The Odds Favor E&P

10/21/2009 9:44 am EST


Peter Way

Founder and CIO, Peter Way Associates

Peter F. Way, editor of Block Traders’ Oil & Gold Monitor, says the big money likes energy exploration & production companies, and he finds one name he likes.

The “normal” shape of [oil] prices to come has been a modest decline, reflecting the costs of storage and the financing costs of ownership. “Normal” in the past has taken for granted that there was abundant supply of oil for the world’s needs and technology advances could cover any increased difficulties in its retrieval.

The last few years has adjusted that thinking, leaving few to sneer at the notion of “peak oil” production. Governments controlling large known resources and their pricing are quite alert to the value of scarcity and growing demand from large populations eager to graduate from the sandal, the bicycle, and the oxcart.

The announcement by Exxon Mobil (NYSE: XOM) that it will pay up big time for resources offshore of Africa may be a sign that the press to control existing known reserves is beginning. Bringing previously undeveloped offshore fields into production takes both time and capital, and the costs inevitably will get woven into present and future prices.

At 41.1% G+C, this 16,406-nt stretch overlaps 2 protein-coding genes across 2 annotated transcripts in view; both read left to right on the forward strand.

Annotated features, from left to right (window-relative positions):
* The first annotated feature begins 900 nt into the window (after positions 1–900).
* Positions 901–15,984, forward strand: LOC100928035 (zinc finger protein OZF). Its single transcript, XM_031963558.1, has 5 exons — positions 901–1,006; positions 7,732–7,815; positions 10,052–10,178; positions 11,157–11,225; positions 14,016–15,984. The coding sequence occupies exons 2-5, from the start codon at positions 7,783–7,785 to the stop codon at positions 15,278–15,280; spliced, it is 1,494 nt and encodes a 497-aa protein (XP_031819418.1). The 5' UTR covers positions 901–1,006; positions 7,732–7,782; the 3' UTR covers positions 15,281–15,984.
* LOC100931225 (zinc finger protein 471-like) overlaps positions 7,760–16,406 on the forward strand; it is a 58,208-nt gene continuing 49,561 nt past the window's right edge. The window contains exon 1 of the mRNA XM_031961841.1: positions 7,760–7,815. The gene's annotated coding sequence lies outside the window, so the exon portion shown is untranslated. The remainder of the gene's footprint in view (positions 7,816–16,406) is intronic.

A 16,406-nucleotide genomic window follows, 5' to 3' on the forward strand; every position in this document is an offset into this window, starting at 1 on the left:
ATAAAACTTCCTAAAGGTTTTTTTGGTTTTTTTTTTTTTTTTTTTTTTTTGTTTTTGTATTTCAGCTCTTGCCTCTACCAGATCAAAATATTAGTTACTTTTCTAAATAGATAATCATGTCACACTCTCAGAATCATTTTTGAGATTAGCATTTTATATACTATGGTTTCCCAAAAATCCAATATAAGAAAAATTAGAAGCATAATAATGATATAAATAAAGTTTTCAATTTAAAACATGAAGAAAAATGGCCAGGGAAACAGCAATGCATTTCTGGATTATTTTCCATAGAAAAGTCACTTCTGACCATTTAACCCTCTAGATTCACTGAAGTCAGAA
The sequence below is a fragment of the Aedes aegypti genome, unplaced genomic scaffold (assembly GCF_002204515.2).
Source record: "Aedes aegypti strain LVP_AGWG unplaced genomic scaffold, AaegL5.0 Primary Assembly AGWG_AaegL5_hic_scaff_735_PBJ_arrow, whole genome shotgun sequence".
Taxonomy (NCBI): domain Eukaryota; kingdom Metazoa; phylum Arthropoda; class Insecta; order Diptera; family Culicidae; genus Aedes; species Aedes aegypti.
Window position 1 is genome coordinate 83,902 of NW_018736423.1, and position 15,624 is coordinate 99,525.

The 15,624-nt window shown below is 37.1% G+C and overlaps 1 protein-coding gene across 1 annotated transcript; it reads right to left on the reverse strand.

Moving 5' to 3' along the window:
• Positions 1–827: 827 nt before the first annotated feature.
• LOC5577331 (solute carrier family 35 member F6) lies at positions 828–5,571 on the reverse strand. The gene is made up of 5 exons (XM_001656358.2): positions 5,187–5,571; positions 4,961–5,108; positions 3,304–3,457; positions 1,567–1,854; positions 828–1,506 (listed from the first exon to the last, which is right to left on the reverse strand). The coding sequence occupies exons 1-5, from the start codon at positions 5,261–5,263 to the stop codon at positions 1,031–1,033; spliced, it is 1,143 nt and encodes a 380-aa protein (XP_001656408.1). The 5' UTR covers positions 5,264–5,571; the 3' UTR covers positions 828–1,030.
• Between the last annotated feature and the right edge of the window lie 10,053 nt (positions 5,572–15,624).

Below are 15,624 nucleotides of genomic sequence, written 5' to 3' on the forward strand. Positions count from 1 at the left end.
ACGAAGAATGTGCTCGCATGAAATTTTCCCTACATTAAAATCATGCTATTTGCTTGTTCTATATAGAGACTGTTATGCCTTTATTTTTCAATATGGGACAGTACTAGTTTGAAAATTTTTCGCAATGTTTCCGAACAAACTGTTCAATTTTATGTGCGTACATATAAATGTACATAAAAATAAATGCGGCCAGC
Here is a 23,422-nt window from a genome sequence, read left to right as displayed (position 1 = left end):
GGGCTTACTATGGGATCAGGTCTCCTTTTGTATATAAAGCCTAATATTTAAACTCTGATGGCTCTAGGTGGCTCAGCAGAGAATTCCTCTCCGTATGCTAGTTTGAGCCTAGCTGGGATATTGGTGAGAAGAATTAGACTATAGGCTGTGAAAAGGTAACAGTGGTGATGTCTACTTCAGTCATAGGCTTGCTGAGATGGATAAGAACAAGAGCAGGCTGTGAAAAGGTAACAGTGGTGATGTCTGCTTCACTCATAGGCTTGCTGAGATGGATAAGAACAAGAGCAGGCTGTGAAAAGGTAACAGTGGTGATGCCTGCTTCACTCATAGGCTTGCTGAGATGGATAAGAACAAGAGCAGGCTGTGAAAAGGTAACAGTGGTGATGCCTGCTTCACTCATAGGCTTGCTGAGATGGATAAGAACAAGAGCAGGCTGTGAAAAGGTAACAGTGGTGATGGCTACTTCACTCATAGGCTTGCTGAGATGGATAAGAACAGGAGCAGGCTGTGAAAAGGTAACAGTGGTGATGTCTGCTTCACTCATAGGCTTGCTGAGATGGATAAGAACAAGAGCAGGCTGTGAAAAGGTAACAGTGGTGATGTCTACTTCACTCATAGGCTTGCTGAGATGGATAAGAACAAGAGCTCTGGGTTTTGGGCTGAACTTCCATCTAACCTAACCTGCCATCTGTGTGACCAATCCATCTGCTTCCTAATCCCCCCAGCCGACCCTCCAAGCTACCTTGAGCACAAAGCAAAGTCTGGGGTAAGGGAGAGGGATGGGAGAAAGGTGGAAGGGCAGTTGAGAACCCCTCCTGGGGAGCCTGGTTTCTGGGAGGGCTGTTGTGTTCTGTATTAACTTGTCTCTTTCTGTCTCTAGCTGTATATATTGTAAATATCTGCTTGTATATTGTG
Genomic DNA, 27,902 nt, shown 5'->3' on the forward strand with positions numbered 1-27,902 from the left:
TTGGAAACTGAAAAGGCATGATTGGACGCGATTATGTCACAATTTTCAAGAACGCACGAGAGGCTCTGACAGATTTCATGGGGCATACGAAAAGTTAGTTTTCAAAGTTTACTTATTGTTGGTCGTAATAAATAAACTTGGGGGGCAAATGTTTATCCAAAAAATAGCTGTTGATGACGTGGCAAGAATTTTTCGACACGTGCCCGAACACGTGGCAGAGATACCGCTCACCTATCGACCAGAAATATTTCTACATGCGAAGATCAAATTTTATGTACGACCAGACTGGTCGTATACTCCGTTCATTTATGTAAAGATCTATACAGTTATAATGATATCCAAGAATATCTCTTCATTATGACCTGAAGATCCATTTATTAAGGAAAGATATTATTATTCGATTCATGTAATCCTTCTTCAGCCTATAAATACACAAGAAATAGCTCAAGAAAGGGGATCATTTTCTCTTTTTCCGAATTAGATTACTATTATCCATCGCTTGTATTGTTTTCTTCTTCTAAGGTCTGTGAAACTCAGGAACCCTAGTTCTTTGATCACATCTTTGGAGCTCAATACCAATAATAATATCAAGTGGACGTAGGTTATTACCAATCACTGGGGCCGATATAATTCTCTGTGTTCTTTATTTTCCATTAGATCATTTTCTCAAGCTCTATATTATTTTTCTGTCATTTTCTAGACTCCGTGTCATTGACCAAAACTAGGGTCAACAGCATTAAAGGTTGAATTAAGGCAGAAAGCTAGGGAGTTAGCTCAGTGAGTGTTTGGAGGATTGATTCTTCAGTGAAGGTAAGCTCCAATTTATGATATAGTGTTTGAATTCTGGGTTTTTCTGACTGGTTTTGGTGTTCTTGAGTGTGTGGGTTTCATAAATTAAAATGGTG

Clearly the biggest producer has preferred its own development from scratch to simply buying up onshore or already developed reserves. It remains to be seen whether other integrated majors will follow the same path or start a bidding war for the better independent exploration and production (E&P) companies.

It appears that the recognized E&P targets are already fairly richly priced. Near-term expectations by the block desks and proprietary trading desks of big bulge-bracket brokers do not offer appealing stock price gains for investments at current prices

The greatest concentration of opportunity in energy stocks continues to be in these names, where opportunity lies not in the ownership of reserves, but in the skills involved in their recovery.

FMC Technologies (NYSE: FTI) couples the better parts of energy and electronic technologies. That coupling has marked it among investment professionals as a growth and momentum stock rather than a “value” item.

Spun out of FMC, a machinery company, to take advantage of the allure of high tech and scarce natural resources, the stock has better than doubled since its late-2008 low. Still, it performs best when the forecasts show slightly more down side than up side, as they do now.

The odds for gains here approach three to one, while the largest downside experiences following forecasts like the present are less than -7%. The largest up side moves have been three times the biggest down side exposures, and twice what is now being forecast.

As a result, when evaluated in an odds-weighted reward-to-risk contest, FTI ranks better than 93% of the rest of widely-held and actively-traded stocks and ETFs. We recommend it as a buy here. (It traded below $56.50 Tuesday—Editor.)

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